Trusted local news leader for Prescott area communities since 1882
Mon, Nov. 18

The most indestructible plant in the world

ZZ Plant is short for “Zamioculcas zamiifolia,” also referred to as the Zanzibar Gem. (Courtesy)

ZZ Plant is short for “Zamioculcas zamiifolia,” also referred to as the Zanzibar Gem. (Courtesy)

Lisa and I are very busy business owners who, because of our passion for travel and love of our out-of-state grandchildren, often seem to spend more time absent from rather than in our home. As plant lovers, this creates challenges for keeping our leafy loved ones thriving while we are away. Those of you who love houseplants plus cruise ship travel and/or long road trips are familiar with these issues.

Landscape plants are easy to care for with computer-aided irrigation, but indoor plants are a different matter. Having really tough indoor plants that thrive on abuse and neglect is our secret, and we have a favorite: the ZZ plant.

ZZ Plant is short for “Zamioculcas zamiifolia,” also referred to as the Zanzibar Gem. It really deserves its reputation as an indestructible houseplant. It’s the main reason so many commercial settings, offices and malls use this green beauty as a foundation for indoor décor. It is undemanding and survives the neglect that quickly would kill a lesser plant.

ZZ’s may be tough, but they definitely have their preferences. Here’s what to expect from them and how to ensure that they thrive:

Size — You can expect a small plant to reach a height of 2 to 3 feet, but only with years of maturity. This is a slow grower, so a small tabletop size stays that way for years. If large floor plants are needed, it pays to buy a big size rather than waiting for a small plant to s-l-o-w-l-y grow to its full stature.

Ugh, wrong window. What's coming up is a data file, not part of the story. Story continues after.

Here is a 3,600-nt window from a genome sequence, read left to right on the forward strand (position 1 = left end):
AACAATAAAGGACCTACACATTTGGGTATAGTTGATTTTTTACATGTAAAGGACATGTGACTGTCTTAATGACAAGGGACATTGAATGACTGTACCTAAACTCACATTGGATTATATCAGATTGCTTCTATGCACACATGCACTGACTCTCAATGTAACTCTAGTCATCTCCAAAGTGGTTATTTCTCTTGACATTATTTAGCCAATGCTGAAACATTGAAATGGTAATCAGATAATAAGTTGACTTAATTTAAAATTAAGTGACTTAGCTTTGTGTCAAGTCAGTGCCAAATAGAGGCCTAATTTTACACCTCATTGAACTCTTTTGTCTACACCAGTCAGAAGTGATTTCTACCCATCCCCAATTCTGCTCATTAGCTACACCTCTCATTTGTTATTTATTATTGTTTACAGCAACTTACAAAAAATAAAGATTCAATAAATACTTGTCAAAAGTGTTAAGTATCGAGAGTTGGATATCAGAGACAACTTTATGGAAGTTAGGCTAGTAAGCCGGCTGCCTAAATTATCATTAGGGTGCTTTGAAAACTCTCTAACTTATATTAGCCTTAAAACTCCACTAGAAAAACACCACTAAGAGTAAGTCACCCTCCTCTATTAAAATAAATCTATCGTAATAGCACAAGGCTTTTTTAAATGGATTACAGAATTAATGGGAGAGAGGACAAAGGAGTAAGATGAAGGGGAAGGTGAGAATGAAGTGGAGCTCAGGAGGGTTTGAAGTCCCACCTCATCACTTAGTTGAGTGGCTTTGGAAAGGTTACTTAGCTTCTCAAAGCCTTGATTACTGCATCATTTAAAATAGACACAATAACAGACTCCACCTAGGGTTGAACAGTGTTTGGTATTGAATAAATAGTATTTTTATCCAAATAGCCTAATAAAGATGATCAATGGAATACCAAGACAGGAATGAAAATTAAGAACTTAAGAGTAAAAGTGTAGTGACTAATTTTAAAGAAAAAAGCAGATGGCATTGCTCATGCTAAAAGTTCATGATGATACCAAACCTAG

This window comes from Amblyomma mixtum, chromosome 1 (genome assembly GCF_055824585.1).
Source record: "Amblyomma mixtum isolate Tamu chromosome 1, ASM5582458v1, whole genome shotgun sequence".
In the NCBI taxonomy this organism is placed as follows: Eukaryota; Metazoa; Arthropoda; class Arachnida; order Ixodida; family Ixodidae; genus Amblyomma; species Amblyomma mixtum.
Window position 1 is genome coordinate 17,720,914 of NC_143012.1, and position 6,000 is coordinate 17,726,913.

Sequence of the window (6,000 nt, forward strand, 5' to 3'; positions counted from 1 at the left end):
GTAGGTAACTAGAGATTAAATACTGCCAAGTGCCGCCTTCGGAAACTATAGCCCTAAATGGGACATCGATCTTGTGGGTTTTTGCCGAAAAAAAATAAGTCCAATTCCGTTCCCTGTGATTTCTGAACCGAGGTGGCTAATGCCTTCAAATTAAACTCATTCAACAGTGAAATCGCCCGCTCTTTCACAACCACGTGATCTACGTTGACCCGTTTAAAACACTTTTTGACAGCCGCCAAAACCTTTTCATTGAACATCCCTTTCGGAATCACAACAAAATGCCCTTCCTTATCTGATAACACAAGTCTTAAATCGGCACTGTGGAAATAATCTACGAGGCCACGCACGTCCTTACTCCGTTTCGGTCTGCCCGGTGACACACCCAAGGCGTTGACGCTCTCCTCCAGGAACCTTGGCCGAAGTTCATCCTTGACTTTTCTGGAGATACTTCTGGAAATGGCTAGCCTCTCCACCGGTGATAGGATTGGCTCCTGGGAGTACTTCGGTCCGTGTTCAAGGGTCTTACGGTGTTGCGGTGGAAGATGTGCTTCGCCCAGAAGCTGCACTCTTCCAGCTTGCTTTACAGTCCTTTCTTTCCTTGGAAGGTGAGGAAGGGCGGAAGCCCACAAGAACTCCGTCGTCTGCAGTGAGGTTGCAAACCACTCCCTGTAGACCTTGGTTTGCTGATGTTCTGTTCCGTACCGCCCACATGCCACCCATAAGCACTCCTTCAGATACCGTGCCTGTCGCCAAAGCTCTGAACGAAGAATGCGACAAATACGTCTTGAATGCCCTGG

Light — Semi-shade to bright light is best for a ZZ, but not exposure to direct sun in a south-facing window.

Water — These super hardy houseplants store water in their thick tuberous rhizomes, their thick, fleshy stems and their waxy leaves. You mustn’t water this plant too frequently. We water our larger plants every two to three weeks, but during winter we’ve not watered them for up to a month. They are ideal animate additions to that infrequently occupied guest room.

Temperature — They thrive anywhere in your home except at a drafty front door or right beside the fireplace. Ideal temperature needs range from 55 to 80 F.

Soil — They prefer a well-drained potting mix. When plants need re-potting in three to four years, use an excellent planting medium, and transplant only to the next largest-sized pot.

Fertilizer — In spring and summer, feed a ZZ once a month. Fall through winter feed monthly with Root & Grow for optimal health. This applies to all plants grown indoors, but especially for a robust, infrequently watered ZZ Plant.

Pruning — The main reasons for pruning are for propagation or to prune off the occasional lower yellow leaf or awkwardly arching stem.

Propagation — Spring and summer are the seasons for propagation, whether from a division or by rooting a stem in water. To start a new plant, use pieces of the root that include at least two leaves. Plant directly into potting soil and keep moist and warm until new shoots begin to emerge. Until the first shoots appear, add Root & Grow to your water at three tablespoons per gallon; this ensures fast root development. Although new plants are slow to grow, your new plant will reward your patience with vibrant new growth.

ZZs are highly dependable, attractive and tolerant plants. The vast majority of mistakes with ZZ plants are caused by either dark living spaces or too much water. They dislike waterlogged soil because it causes their leaves to turn yellow, brown, and die. Older plants can often be rejuvenated; I’ve even had one that looked dead come back to vibrant life!

Our ZZ plants almost always get the comment, “what is that plant?” A question often heard when the glossy new green leaves erupt with growth in spring.

Until next week, I’ll be helping local gardeners pick perfect indestructible plants here at Watters Garden Center.

Ken Lain can be found throughout the week at Watters Garden Center, 1815 W. Iron Springs Road in Prescott, or contacted through his website at WattersGardenCenter.com or FB.com/WattersGardenCenter.

Contact
Event Calendar
Event Calendar link
Submit Event

This Week's Circulars

To view money-saving ads...